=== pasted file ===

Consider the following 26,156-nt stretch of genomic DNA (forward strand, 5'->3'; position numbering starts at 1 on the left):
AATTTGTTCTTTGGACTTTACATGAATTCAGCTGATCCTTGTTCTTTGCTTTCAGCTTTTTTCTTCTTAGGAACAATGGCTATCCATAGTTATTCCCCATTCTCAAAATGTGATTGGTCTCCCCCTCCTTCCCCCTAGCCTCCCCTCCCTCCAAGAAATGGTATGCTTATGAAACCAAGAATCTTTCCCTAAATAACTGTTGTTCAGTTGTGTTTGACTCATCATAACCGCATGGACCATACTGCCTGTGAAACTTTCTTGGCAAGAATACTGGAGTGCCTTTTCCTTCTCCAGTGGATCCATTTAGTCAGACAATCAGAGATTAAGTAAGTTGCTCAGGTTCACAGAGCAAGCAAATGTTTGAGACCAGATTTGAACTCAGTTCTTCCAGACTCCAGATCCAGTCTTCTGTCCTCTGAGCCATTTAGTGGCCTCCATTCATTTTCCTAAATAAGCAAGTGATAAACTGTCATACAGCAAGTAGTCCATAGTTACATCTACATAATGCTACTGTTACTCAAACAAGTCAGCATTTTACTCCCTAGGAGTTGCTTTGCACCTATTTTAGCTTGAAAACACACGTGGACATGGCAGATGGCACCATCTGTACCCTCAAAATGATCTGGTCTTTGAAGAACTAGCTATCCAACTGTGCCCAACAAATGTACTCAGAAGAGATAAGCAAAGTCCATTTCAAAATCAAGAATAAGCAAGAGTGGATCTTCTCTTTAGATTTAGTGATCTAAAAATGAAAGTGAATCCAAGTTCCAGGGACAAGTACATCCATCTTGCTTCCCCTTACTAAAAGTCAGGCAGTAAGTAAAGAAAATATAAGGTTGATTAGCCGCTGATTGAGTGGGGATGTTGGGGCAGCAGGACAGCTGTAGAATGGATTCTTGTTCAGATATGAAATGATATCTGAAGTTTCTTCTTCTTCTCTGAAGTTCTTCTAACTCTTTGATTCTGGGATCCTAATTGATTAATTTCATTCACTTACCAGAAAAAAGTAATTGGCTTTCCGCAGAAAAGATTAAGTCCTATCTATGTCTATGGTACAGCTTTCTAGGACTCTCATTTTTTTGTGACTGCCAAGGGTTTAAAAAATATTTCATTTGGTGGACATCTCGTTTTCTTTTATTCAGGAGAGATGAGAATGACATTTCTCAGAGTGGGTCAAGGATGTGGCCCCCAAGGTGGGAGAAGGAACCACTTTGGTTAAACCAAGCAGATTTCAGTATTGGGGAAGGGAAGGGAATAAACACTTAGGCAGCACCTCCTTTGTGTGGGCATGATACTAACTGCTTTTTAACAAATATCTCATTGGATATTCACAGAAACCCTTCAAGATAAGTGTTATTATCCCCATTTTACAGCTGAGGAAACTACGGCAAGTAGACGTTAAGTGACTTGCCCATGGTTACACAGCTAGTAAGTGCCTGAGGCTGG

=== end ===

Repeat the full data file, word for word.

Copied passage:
Consider the following 26,156-nt stretch of genomic DNA (forward strand, 5'->3'; position numbering starts at 1 on the left):
AATTTGTTCTTTGGACTTTACATGAATTCAGCTGATCCTTGTTCTTTGCTTTCAGCTTTTTTCTTCTTAGGAACAATGGCTATCCATAGTTATTCCCCATTCTCAAAATGTGATTGGTCTCCCCCTCCTTCCCCCTAGCCTCCCCTCCCTCCAAGAAATGGTATGCTTATGAAACCAAGAATCTTTCCCTAAATAACTGTTGTTCAGTTGTGTTTGACTCATCATAACCGCATGGACCATACTGCCTGTGAAACTTTCTTGGCAAGAATACTGGAGTGCCTTTTCCTTCTCCAGTGGATCCATTTAGTCAGACAATCAGAGATTAAGTAAGTTGCTCAGGTTCACAGAGCAAGCAAATGTTTGAGACCAGATTTGAACTCAGTTCTTCCAGACTCCAGATCCAGTCTTCTGTCCTCTGAGCCATTTAGTGGCCTCCATTCATTTTCCTAAATAAGCAAGTGATAAACTGTCATACAGCAAGTAGTCCATAGTTACATCTACATAATGCTACTGTTACTCAAACAAGTCAGCATTTTACTCCCTAGGAGTTGCTTTGCACCTATTTTAGCTTGAAAACACACGTGGACATGGCAGATGGCACCATCTGTACCCTCAAAATGATCTGGTCTTTGAAGAACTAGCTATCCAACTGTGCCCAACAAATGTACTCAGAAGAGATAAGCAAAGTCCATTTCAAAATCAAGAATAAGCAAGAGTGGATCTTCTCTTTAGATTTAGTGATCTAAAAATGAAAGTGAATCCAAGTTCCAGGGACAAGTACATCCATCTTGCTTCCCCTTACTAAAAGTCAGGCAGTAAGTAAAGAAAATATAAGGTTGATTAGCCGCTGATTGAGTGGGGATGTTGGGGCAGCAGGACAGCTGTAGAATGGATTCTTGTTCAGATATGAAATGATATCTGAAGTTTCTTCTTCTTCTCTGAAGTTCTTCTAACTCTTTGATTCTGGGATCCTAATTGATTAATTTCATTCACTTACCAGAAAAAAGTAATTGGCTTTCCGCAGAAAAGATTAAGTCCTATCTATGTCTATGGTACAGCTTTCTAGGACTCTCATTTTTTTGTGACTGCCAAGGGTTTAAAAAATATTTCATTTGGTGGACATCTCGTTTTCTTTTATTCAGGAGAGATGAGAATGACATTTCTCAGAGTGGGTCAAGGATGTGGCCCCCAAGGTGGGAGAAGGAACCACTTTGGTTAAACCAAGCAGATTTCAGTATTGGGGAAGGGAAGGGAATAAACACTTAGGCAGCACCTCCTTTGTGTGGGCATGATACTAACTGCTTTTTAACAAATATCTCATTGGATATTCACAGAAACCCTTCAAGATAAGTGTTATTATCCCCATTTTACAGCTGAGGAAACTACGGCAAGTAGACGTTAAGTGACTTGCCCATGGTTACACAGCTAGTAAGTGCCTGAGGCTGG